“Very little is understood and appreciated of the behavioral influence of environmental factors on prisoners and staff. It would be difficult to find a correctional official, warden, superintendent, or line officer that does not agree that a facility’s architectural design has a corresponding influence on prisoner behavior.” (Austin 2003, 5)

I keep coming back to this passage of text from James Austin’s report for the US Department of Justice Federal Bureau of Prisons, wondering why, and thinking that this is exactly the kind of question that carceral geography is well placed to address.

In today’s Guardian magazine, Amelia Gentleman’s piece on Halden, the world’s ‘most humane prison’ raises this question again, although in an utterly different penal regime – the decarcerative setting of Norway rather than the hyperincarcerative context of the US. One of Norway’s highest security institutions, Halden apparently smells of coffee, cells have flat screen TVs and fluffy towels, and prisoners look out over wooded landscapes within the prison grounds. Doors don’t slam shut and prisoners are out of their cells for most of the day. The prison’s architects were set a challenge of designing a space that was ‘light and positive’, and ‘shouldn’t look like a prison’. The principle, given that in Norway the maximum sentence is 21 years and all prisoners are expected to return to the world outside, was that ‘life behind the walls should be as much like life outside the walls as possible.’ As the prison governor discussed, the spatial context is just as important as the rehabilitative regime:

“Everyone who is imprisoned inside Norwegian prisons will be released… everyone… will go back to society. We look at what kind of neighbour you want to have when they come out. If you stay in a box for a few years, then you are not a good person when you come out… We don’t think about revenge in the Norwegian prison system. We have much more focus on rehabilitation. It is a long time since we had fights between inmates. It is this building that makes softer people.” (my emphasis)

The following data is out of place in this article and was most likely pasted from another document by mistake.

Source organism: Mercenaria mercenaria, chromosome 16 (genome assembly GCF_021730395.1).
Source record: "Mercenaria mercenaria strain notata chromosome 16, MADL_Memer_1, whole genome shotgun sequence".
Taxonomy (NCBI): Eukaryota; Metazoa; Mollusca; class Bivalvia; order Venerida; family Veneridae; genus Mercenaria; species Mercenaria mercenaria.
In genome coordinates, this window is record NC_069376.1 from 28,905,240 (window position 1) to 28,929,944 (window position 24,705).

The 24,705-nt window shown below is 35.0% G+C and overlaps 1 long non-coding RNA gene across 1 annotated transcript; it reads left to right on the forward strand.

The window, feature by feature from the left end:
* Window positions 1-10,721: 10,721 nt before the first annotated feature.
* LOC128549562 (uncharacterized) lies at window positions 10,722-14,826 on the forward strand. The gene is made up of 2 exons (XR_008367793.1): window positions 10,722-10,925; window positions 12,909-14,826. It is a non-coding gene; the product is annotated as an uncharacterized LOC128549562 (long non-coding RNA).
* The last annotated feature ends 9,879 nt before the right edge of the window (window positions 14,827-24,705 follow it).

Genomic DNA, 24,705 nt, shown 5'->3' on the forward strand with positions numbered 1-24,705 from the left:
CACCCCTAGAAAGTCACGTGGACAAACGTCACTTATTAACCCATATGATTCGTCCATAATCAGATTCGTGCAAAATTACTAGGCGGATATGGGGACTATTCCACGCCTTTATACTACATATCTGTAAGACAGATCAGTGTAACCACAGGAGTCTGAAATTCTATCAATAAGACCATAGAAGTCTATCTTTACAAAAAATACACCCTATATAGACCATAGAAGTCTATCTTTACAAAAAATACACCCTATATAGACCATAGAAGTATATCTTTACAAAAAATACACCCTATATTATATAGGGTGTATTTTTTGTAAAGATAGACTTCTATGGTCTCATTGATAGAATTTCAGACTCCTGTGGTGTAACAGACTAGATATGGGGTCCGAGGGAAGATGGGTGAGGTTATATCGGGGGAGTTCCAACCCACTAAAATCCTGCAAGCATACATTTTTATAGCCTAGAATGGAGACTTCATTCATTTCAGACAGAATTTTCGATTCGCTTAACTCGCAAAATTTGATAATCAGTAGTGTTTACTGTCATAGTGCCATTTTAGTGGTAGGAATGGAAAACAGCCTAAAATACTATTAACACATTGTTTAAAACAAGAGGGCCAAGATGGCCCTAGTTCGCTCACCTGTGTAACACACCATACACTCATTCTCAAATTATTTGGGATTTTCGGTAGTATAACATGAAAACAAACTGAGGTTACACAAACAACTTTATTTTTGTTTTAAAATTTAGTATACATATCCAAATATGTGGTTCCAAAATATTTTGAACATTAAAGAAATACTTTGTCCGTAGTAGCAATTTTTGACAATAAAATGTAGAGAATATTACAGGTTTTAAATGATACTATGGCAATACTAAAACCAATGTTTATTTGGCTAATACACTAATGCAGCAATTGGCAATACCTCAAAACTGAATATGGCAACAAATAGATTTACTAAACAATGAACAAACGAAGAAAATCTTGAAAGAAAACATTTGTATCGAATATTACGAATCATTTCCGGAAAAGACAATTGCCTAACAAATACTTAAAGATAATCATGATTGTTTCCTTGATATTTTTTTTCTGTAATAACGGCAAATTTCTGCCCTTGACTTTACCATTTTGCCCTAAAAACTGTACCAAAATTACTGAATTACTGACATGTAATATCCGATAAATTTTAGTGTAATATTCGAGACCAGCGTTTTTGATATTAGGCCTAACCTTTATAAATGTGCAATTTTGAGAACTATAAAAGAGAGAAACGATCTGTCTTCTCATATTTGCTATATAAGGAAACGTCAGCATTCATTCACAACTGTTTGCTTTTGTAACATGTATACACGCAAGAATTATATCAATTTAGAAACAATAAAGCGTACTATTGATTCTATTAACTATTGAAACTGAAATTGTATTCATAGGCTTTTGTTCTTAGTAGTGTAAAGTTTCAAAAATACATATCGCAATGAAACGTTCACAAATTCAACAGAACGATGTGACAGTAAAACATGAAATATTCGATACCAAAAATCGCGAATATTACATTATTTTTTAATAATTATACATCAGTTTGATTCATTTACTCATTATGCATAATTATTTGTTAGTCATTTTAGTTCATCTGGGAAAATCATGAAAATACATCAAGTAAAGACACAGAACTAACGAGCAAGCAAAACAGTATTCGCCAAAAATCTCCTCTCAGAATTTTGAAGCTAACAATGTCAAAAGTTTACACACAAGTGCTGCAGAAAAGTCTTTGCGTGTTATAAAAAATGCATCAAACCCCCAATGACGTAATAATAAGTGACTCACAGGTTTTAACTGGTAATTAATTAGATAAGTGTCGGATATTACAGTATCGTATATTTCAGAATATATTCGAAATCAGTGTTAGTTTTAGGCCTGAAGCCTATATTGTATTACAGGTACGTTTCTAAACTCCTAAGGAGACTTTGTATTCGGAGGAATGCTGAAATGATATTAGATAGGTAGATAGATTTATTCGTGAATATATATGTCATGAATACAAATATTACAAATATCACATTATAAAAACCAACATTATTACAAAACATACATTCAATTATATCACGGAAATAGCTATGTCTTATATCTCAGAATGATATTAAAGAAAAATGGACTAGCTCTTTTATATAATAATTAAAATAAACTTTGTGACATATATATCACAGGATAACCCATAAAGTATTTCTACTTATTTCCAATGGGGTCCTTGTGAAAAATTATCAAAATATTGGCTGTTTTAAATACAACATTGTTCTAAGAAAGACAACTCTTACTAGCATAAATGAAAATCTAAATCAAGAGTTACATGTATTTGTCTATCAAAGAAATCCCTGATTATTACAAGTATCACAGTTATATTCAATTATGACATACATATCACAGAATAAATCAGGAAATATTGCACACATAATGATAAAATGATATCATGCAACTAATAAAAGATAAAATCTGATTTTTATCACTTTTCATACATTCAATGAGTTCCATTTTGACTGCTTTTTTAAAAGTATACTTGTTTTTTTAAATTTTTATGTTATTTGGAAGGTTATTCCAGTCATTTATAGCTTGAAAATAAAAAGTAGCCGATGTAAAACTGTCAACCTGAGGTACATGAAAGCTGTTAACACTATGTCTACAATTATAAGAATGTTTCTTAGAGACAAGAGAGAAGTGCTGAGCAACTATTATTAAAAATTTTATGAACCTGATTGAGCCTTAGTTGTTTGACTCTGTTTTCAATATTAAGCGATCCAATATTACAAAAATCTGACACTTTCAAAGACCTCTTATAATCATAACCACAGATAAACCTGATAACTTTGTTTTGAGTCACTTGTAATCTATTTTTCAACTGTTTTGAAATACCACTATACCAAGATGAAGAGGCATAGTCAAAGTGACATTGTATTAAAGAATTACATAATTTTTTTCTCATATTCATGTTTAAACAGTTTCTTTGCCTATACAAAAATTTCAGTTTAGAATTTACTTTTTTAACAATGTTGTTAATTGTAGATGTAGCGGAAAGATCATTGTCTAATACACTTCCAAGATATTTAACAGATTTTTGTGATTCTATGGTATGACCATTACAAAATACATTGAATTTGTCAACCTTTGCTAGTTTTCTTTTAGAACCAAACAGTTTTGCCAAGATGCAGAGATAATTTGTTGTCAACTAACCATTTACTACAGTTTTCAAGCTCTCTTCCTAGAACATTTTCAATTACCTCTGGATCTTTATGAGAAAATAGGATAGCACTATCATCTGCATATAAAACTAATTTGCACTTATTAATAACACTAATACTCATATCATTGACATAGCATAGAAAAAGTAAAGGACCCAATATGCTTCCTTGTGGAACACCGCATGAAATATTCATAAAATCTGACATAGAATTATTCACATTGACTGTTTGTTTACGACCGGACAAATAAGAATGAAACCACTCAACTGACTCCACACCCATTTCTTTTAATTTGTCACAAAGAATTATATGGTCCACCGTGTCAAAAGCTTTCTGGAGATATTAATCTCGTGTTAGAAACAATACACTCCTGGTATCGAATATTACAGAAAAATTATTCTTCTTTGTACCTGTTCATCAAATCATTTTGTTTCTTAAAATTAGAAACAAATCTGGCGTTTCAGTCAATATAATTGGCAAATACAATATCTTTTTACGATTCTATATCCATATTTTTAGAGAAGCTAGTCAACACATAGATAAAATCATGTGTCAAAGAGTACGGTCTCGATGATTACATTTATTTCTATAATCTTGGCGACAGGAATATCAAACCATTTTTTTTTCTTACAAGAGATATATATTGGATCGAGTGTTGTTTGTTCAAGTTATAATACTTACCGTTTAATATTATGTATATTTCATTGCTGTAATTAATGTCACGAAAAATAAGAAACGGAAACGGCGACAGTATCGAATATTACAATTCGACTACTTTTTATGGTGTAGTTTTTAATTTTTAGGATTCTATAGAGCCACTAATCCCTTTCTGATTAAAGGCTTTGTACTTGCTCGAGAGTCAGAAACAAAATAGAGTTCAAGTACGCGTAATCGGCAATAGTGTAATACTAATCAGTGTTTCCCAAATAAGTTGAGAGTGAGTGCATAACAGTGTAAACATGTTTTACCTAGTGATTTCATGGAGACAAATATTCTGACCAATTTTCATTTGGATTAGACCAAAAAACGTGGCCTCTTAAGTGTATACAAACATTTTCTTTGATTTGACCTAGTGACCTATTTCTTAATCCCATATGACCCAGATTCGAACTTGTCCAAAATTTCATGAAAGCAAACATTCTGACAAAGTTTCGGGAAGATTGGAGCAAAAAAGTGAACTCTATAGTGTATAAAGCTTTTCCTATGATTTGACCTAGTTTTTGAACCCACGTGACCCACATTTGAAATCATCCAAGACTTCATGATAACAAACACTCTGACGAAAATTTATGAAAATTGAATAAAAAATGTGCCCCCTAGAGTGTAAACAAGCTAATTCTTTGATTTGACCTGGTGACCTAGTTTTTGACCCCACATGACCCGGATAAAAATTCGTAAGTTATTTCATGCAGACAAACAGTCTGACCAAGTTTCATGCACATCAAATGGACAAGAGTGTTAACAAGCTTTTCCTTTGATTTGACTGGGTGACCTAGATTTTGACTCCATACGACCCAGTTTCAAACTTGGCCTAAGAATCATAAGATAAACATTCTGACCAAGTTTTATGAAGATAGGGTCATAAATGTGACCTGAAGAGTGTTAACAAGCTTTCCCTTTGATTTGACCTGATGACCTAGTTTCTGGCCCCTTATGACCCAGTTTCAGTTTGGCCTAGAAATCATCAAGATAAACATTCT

Although governor Are Høidal is as convinced of the effect of the building on prisoners’ behaviour as are the correctional officers in James Austin’s report, little is known about how this effect takes place. Some fascinating work within criminology sheds some light on prison architecture, notably Michael Fiddler’s 2011 papers on the phantasmagoric prison, and the prison’s Gothic shadow, but perhaps of greatest interest to carceral geographers is Philip Hancock and Yvonne Jewkes’s recent paper ‘Architectures of incarceration; The spatial pains of imprisonment’ which calls into question the ‘enlightened humanism’ of new generation prisons like Halden, and identifies some ‘pains of imprisonment’ which arise specifically in these contexts, pointing out that the intentions of architectural design can also be lost in everyday practice. They conclude by raising questions about the future of prison architecture and design, and also ‘for the role and trajectory of… research… and particularly for our need to understand the lived experience of such spaces for all those required to inhabit them’ (p627, my emphasis).

Understanding the lived experience of spaces is, of course, at the heart of geographical enquiry. Space is recognised by geographers as more than the surface where social practices take place. As Adey (2008, 440) argues, ‘specific spatial structures… can work to organise affect to have certain effects’. Designers of spaces consider ‘seductive spatiality’ (Rose et al 2010, 347) or ‘ambient power’ (Allen 2006, 445) through which to direct or shape human behaviour within these spaces. Essentially, geographers understand that space ‘matters’, and can affect the ways people act within it.

Although almost a decade has passed since Austin noted that “There are few, if any, studies that have assessed the impact of prison architecture on prisoner behavior” (2003, 6), perhaps dialogue between criminologists and carceral geographers will go some way towards furthering our understanding of the lived experience of carceral space. And in so doing, carceral geography could address critics of geographies of affect and emotion, who argue that such studies should address more topics of relevance, and that geographers of affect should ‘seek out projects and avenues that offer grounds for critical and political thought at the same time that they open the door for participation in efforts to make positive social and political change’ (Woodward & Lea 2010, 170).